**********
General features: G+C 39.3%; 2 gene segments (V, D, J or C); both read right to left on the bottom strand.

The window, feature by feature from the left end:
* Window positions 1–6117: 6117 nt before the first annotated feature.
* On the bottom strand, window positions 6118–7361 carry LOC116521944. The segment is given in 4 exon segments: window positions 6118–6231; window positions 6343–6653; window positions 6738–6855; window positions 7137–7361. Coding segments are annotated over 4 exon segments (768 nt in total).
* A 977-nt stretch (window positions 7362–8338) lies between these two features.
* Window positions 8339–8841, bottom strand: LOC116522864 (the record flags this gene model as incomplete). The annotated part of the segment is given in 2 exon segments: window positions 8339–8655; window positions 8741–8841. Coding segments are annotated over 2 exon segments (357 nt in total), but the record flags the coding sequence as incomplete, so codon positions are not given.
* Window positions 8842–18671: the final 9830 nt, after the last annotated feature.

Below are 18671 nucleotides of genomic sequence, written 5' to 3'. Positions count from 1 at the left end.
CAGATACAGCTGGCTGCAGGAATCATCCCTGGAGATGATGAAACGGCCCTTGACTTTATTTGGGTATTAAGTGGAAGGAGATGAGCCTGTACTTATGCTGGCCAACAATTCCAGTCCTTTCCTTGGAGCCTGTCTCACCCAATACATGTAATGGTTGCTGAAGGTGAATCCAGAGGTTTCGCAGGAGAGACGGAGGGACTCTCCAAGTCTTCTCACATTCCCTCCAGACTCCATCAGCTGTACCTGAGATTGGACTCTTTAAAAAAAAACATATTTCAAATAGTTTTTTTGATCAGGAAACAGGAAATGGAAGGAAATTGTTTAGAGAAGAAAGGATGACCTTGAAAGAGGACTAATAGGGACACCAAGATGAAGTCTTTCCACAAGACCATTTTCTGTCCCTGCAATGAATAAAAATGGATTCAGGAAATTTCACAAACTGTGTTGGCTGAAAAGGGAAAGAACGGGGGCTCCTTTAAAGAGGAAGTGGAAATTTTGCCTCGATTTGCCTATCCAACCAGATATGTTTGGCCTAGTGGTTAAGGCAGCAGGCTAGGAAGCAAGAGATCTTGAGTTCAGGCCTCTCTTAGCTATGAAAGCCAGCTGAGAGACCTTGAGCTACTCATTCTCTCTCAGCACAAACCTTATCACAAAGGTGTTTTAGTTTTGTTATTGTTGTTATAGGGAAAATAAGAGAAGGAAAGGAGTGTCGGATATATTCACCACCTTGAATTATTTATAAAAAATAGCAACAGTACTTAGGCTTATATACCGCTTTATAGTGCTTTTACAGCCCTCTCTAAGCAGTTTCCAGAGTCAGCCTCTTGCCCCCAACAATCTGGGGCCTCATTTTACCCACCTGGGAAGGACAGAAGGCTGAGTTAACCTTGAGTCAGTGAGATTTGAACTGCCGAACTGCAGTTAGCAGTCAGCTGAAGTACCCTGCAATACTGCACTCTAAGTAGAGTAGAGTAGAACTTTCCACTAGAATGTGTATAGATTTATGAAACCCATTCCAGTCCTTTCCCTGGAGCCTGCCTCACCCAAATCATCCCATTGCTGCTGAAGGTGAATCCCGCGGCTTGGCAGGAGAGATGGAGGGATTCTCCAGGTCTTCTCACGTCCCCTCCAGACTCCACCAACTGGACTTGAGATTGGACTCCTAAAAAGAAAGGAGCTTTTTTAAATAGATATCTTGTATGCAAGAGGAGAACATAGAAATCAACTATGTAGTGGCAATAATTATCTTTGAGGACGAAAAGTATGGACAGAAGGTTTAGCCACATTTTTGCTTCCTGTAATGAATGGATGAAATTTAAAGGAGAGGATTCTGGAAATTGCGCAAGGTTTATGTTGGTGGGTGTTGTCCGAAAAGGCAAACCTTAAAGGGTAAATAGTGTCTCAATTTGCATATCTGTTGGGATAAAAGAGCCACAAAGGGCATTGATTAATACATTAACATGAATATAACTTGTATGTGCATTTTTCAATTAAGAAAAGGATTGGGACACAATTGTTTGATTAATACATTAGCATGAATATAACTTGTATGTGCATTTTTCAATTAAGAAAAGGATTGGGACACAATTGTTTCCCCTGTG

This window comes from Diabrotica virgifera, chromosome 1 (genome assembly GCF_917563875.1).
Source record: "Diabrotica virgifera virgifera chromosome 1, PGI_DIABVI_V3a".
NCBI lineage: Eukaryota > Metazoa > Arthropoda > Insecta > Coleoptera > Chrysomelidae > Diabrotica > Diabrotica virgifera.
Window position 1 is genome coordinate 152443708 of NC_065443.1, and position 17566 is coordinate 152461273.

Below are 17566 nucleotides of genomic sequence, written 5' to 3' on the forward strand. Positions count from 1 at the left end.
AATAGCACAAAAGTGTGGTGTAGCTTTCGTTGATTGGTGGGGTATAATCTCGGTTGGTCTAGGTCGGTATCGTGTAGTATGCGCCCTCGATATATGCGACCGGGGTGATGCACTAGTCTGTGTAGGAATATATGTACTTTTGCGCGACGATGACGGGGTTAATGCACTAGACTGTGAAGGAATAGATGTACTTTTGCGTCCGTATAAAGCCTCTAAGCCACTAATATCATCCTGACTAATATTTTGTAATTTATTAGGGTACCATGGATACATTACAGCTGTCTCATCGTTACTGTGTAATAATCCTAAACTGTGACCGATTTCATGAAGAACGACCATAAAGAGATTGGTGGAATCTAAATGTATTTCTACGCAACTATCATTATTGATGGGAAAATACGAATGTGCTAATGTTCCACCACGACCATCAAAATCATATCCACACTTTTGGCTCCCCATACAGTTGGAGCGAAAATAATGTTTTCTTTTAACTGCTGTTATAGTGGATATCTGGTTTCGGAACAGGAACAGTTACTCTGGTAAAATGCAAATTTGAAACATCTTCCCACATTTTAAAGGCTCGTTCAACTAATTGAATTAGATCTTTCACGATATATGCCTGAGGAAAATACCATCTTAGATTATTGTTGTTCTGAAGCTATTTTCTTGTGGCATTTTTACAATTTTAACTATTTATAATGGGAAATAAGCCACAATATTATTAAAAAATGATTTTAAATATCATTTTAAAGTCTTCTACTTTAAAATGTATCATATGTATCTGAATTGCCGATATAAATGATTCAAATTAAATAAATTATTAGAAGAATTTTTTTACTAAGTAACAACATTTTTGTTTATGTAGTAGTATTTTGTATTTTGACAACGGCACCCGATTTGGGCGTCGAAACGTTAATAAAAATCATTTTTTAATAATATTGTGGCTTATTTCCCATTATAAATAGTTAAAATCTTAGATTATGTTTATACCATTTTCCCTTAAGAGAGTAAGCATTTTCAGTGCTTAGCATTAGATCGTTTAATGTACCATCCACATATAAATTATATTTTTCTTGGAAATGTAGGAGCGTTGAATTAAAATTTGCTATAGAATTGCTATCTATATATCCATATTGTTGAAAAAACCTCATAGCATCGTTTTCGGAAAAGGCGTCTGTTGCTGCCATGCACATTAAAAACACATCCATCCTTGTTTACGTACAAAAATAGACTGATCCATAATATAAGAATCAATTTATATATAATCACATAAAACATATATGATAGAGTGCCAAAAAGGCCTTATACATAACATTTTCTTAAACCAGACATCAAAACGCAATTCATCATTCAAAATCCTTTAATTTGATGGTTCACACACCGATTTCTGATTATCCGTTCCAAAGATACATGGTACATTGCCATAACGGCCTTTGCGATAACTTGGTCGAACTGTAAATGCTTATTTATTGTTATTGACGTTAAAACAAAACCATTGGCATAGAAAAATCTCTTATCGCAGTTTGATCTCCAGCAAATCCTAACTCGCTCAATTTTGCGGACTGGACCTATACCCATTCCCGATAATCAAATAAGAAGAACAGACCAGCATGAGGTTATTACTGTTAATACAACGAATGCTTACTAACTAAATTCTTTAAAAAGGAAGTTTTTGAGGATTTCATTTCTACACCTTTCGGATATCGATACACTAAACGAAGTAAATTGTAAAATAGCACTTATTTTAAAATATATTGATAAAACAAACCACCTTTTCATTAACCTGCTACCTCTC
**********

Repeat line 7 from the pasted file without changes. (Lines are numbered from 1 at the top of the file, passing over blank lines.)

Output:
* Window positions 8842–18671: the final 9830 nt, after the last annotated feature.